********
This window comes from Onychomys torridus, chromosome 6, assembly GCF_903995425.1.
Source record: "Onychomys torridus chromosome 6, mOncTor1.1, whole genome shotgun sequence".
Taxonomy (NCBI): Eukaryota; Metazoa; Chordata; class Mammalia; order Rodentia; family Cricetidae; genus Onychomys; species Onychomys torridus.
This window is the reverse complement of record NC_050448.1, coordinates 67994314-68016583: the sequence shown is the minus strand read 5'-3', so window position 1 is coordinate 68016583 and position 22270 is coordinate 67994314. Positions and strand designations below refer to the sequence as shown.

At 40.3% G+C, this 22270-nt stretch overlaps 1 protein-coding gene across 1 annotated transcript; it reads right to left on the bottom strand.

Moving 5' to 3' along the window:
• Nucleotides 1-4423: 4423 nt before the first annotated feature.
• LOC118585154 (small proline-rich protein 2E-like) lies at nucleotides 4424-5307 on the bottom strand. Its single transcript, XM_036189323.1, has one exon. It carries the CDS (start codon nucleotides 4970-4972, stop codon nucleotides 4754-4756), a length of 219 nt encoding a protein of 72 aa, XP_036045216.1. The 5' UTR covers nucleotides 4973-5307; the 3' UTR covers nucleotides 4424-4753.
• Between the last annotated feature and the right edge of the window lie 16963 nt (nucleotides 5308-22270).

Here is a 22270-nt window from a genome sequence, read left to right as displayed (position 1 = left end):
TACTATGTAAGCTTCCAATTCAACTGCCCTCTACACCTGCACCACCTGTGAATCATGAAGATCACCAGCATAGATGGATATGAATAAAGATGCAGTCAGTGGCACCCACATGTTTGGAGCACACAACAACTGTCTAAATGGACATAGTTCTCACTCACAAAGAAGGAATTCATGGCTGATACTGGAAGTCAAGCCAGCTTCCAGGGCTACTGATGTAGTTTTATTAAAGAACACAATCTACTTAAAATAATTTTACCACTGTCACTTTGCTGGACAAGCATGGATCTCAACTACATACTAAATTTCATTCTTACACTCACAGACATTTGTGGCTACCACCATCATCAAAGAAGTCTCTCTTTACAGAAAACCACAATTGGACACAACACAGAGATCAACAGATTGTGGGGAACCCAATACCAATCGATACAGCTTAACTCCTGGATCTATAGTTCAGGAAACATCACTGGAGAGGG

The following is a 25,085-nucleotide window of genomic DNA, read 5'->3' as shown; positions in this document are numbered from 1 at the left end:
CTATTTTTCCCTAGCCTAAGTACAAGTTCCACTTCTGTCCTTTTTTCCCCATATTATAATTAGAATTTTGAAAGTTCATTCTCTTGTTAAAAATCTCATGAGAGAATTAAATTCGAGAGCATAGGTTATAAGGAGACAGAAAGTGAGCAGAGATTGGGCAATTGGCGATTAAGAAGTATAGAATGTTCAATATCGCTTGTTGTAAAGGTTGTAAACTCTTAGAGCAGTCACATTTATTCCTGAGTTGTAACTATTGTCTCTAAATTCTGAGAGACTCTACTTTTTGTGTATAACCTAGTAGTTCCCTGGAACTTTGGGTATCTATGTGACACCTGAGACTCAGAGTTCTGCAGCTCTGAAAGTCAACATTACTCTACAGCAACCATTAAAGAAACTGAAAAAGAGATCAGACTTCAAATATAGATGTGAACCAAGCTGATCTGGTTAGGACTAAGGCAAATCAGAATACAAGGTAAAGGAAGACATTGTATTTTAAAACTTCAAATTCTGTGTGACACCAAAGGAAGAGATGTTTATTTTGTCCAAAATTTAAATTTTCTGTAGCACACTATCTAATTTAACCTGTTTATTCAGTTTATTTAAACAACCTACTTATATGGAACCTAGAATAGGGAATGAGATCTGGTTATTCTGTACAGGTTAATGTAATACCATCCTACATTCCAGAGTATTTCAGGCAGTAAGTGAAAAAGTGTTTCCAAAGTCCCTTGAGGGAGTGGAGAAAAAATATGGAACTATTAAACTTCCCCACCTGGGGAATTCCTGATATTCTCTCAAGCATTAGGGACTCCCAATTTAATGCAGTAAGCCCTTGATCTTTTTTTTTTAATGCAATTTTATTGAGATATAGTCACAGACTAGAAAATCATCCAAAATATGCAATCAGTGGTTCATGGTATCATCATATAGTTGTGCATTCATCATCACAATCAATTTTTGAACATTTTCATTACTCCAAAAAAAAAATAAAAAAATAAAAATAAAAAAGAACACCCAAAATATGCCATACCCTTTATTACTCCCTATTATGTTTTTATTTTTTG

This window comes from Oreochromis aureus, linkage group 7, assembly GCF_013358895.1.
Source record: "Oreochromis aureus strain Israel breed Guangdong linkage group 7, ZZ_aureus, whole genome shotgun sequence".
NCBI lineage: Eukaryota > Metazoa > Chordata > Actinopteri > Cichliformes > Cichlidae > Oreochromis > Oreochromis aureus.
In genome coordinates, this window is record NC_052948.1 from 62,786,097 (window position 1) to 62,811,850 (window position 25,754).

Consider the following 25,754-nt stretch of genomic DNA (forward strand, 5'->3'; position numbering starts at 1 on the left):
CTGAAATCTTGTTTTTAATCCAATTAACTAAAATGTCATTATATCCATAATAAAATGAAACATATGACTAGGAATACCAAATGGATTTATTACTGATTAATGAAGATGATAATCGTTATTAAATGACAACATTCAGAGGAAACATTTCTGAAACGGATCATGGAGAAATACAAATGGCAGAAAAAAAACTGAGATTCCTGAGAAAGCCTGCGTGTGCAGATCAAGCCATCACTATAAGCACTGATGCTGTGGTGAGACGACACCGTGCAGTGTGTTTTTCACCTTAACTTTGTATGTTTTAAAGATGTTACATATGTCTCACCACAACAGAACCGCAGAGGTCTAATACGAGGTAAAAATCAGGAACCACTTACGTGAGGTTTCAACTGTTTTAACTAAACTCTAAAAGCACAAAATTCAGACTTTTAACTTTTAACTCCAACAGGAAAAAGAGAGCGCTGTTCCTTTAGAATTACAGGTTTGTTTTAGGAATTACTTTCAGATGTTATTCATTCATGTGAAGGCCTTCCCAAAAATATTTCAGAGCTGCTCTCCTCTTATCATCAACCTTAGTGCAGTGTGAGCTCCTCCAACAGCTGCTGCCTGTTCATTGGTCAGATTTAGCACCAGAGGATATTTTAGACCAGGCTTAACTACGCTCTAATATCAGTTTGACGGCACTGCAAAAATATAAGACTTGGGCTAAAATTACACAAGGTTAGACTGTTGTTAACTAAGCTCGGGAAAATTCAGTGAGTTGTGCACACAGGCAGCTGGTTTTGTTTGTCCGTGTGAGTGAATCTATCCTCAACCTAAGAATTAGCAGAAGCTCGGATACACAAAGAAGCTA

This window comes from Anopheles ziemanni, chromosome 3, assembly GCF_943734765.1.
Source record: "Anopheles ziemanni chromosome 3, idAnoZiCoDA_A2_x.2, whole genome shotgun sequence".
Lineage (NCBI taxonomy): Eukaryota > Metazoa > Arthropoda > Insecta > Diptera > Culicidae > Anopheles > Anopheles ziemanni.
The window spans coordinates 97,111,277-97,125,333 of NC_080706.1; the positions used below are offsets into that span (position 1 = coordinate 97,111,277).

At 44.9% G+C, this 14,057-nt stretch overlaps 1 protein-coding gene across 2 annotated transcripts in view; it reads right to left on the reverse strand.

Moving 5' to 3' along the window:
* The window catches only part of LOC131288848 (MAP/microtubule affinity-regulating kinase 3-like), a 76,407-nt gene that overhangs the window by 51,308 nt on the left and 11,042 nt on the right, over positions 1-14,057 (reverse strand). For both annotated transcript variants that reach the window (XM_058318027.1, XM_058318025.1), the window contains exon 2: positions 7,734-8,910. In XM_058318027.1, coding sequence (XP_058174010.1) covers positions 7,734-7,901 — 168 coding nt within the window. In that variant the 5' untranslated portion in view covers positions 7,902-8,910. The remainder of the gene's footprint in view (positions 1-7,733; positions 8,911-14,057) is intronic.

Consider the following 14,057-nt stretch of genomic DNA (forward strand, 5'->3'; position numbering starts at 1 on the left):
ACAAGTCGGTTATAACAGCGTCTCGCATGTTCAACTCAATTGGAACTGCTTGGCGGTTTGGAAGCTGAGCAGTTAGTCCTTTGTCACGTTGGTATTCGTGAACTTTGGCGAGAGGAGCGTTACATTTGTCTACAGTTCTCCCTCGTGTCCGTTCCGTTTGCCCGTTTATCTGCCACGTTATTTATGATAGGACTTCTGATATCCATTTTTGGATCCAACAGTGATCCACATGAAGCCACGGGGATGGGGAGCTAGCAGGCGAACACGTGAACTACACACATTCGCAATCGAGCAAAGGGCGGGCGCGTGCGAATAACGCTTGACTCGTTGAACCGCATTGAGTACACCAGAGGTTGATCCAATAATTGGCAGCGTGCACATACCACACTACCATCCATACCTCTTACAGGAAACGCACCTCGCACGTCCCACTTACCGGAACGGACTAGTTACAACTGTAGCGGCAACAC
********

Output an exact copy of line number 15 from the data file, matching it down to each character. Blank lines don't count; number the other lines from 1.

Source record: "Oreochromis aureus strain Israel breed Guangdong linkage group 7, ZZ_aureus, whole genome shotgun sequence".